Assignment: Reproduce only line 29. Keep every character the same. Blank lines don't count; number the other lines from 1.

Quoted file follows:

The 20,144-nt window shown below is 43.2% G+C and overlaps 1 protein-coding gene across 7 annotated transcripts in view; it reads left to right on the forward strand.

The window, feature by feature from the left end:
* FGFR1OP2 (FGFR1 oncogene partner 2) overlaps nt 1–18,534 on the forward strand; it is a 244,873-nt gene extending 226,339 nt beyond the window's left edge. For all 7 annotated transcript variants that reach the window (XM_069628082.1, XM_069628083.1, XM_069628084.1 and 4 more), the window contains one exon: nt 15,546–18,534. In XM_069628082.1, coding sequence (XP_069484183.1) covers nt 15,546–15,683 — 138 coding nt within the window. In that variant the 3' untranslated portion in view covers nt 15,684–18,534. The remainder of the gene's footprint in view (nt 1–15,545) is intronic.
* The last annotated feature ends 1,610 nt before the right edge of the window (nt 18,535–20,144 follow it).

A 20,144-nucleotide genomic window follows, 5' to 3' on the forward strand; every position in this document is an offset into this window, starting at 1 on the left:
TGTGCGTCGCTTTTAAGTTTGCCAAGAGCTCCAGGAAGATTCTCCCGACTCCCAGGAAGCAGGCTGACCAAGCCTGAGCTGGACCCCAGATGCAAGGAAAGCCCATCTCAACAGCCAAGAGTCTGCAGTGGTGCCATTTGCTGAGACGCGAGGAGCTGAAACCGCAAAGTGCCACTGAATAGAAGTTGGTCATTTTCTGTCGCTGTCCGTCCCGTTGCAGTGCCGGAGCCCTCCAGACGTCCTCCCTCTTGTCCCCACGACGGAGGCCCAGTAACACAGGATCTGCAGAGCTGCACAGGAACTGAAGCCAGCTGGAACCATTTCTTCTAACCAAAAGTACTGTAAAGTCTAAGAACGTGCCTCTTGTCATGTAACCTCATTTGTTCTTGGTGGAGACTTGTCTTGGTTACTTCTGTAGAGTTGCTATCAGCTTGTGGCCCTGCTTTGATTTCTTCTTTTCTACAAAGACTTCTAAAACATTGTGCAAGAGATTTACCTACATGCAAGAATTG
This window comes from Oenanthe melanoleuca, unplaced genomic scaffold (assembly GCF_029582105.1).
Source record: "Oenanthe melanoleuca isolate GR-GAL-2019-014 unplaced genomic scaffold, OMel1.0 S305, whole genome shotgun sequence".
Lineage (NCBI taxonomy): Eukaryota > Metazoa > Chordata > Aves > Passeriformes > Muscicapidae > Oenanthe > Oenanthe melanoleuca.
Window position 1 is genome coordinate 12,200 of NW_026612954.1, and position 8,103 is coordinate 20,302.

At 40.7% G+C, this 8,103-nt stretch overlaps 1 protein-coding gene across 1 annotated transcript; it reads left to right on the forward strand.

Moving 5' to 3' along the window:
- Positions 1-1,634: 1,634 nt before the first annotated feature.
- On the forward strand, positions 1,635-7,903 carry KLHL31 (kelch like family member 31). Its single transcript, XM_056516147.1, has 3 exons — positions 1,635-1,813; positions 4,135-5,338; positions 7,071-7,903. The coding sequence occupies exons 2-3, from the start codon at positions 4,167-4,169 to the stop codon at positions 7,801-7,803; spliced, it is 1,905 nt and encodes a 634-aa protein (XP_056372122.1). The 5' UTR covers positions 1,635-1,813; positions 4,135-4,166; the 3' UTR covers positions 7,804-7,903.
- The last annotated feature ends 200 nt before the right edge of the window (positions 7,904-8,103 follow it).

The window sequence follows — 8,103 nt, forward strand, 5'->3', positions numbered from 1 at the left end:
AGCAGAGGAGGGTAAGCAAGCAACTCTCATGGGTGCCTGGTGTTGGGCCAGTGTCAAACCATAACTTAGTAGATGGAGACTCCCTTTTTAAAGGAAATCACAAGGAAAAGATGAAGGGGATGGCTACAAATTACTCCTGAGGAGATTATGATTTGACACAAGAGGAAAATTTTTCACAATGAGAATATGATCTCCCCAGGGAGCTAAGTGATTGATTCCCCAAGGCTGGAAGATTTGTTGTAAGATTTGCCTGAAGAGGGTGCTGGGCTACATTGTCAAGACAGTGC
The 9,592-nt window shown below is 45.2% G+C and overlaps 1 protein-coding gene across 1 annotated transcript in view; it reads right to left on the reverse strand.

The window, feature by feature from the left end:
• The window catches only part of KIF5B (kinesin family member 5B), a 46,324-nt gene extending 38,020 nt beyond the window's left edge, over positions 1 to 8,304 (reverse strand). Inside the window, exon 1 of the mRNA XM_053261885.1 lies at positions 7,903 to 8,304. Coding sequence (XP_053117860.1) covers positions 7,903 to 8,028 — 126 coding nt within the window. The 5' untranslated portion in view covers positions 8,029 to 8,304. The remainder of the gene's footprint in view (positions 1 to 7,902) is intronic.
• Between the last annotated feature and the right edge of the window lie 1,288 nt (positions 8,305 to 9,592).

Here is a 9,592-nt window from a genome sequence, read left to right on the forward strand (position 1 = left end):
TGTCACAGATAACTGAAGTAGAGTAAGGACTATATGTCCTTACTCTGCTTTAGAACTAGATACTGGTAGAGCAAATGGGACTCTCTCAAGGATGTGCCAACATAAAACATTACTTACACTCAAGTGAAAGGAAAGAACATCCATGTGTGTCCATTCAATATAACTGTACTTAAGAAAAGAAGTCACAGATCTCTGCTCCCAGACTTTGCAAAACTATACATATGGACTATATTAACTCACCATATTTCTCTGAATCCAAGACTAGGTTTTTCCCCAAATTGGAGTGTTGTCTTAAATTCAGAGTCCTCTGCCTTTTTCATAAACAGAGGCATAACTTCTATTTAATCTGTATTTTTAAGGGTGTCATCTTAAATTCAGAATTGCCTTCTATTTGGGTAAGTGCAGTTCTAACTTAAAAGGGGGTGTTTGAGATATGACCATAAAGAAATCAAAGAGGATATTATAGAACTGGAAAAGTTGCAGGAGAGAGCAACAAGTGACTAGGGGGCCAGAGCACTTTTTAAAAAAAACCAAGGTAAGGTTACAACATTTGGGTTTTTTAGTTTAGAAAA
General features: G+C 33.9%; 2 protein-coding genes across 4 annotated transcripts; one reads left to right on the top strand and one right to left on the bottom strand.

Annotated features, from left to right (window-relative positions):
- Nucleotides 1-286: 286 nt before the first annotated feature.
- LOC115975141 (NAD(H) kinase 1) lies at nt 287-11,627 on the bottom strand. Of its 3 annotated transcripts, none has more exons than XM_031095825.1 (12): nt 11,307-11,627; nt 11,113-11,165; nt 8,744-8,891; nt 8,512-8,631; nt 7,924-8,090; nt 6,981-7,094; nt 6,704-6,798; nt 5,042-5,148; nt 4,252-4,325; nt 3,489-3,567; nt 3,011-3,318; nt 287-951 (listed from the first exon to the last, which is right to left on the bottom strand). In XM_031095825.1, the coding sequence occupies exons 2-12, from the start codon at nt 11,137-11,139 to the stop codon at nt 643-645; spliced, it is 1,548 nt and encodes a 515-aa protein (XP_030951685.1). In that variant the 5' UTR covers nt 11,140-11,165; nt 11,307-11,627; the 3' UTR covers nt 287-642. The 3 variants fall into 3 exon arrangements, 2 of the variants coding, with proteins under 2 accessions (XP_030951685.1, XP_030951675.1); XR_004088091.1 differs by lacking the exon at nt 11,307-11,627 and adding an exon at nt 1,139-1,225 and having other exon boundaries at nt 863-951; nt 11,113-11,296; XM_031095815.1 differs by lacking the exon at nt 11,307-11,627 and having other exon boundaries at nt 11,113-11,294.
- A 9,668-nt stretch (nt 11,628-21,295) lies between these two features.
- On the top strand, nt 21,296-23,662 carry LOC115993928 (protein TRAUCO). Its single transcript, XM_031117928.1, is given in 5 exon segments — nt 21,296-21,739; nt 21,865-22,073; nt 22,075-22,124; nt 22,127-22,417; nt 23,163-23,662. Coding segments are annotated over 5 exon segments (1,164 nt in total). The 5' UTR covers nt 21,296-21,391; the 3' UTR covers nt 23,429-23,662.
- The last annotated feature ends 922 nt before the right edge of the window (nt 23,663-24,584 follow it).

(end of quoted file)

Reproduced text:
- On the top strand, nt 21,296-23,662 carry LOC115993928 (protein TRAUCO). Its single transcript, XM_031117928.1, is given in 5 exon segments — nt 21,296-21,739; nt 21,865-22,073; nt 22,075-22,124; nt 22,127-22,417; nt 23,163-23,662. Coding segments are annotated over 5 exon segments (1,164 nt in total). The 5' UTR covers nt 21,296-21,391; the 3' UTR covers nt 23,429-23,662.